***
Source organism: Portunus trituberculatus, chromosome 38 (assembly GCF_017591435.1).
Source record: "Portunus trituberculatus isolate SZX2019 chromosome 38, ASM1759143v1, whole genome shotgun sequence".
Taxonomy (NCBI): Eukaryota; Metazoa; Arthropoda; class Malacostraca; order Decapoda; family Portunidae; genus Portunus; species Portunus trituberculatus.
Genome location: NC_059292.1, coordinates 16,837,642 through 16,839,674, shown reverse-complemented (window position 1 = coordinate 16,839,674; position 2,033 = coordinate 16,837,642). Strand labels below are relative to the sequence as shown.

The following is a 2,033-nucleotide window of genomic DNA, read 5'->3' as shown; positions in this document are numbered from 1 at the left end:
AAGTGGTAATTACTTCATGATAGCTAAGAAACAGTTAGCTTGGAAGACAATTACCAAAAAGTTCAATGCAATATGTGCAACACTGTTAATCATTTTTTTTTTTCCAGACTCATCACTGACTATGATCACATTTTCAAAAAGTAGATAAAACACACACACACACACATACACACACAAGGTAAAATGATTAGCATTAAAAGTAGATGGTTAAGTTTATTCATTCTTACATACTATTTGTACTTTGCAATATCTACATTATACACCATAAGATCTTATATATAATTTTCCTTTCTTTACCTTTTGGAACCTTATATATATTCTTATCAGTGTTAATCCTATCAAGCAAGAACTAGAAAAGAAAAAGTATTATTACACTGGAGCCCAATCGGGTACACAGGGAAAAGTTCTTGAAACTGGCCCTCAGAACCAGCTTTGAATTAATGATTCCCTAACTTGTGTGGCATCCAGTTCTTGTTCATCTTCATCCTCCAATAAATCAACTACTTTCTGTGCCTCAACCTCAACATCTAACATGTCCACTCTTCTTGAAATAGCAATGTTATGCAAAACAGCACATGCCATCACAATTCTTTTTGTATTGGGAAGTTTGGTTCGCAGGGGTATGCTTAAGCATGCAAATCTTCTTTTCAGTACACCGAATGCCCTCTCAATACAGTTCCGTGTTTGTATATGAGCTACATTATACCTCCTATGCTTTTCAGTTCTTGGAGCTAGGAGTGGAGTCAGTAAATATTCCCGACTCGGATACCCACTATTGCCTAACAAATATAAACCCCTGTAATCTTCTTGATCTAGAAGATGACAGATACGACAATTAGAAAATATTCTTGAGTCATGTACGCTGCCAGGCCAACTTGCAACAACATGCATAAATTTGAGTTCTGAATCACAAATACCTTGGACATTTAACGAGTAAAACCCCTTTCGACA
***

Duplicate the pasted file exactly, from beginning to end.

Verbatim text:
Source organism: Portunus trituberculatus, chromosome 38 (assembly GCF_017591435.1).
Source record: "Portunus trituberculatus isolate SZX2019 chromosome 38, ASM1759143v1, whole genome shotgun sequence".
Taxonomy (NCBI): Eukaryota; Metazoa; Arthropoda; class Malacostraca; order Decapoda; family Portunidae; genus Portunus; species Portunus trituberculatus.
Genome location: NC_059292.1, coordinates 16,837,642 through 16,839,674, shown reverse-complemented (window position 1 = coordinate 16,839,674; position 2,033 = coordinate 16,837,642). Strand labels below are relative to the sequence as shown.

The following is a 2,033-nucleotide window of genomic DNA, read 5'->3' as shown; positions in this document are numbered from 1 at the left end:
AAGTGGTAATTACTTCATGATAGCTAAGAAACAGTTAGCTTGGAAGACAATTACCAAAAAGTTCAATGCAATATGTGCAACACTGTTAATCATTTTTTTTTTTCCAGACTCATCACTGACTATGATCACATTTTCAAAAAGTAGATAAAACACACACACACACACATACACACACAAGGTAAAATGATTAGCATTAAAAGTAGATGGTTAAGTTTATTCATTCTTACATACTATTTGTACTTTGCAATATCTACATTATACACCATAAGATCTTATATATAATTTTCCTTTCTTTACCTTTTGGAACCTTATATATATTCTTATCAGTGTTAATCCTATCAAGCAAGAACTAGAAAAGAAAAAGTATTATTACACTGGAGCCCAATCGGGTACACAGGGAAAAGTTCTTGAAACTGGCCCTCAGAACCAGCTTTGAATTAATGATTCCCTAACTTGTGTGGCATCCAGTTCTTGTTCATCTTCATCCTCCAATAAATCAACTACTTTCTGTGCCTCAACCTCAACATCTAACATGTCCACTCTTCTTGAAATAGCAATGTTATGCAAAACAGCACATGCCATCACAATTCTTTTTGTATTGGGAAGTTTGGTTCGCAGGGGTATGCTTAAGCATGCAAATCTTCTTTTCAGTACACCGAATGCCCTCTCAATACAGTTCCGTGTTTGTATATGAGCTACATTATACCTCCTATGCTTTTCAGTTCTTGGAGCTAGGAGTGGAGTCAGTAAATATTCCCGACTCGGATACCCACTATTGCCTAACAAATATAAACCCCTGTAATCTTCTTGATCTAGAAGATGACAGATACGACAATTAGAAAATATTCTTGAGTCATGTACGCTGCCAGGCCAACTTGCAACAACATGCATAAATTTGAGTTCTGAATCACAAATACCTTGGACATTTAACGAGTAAAACCCCTTTCGACA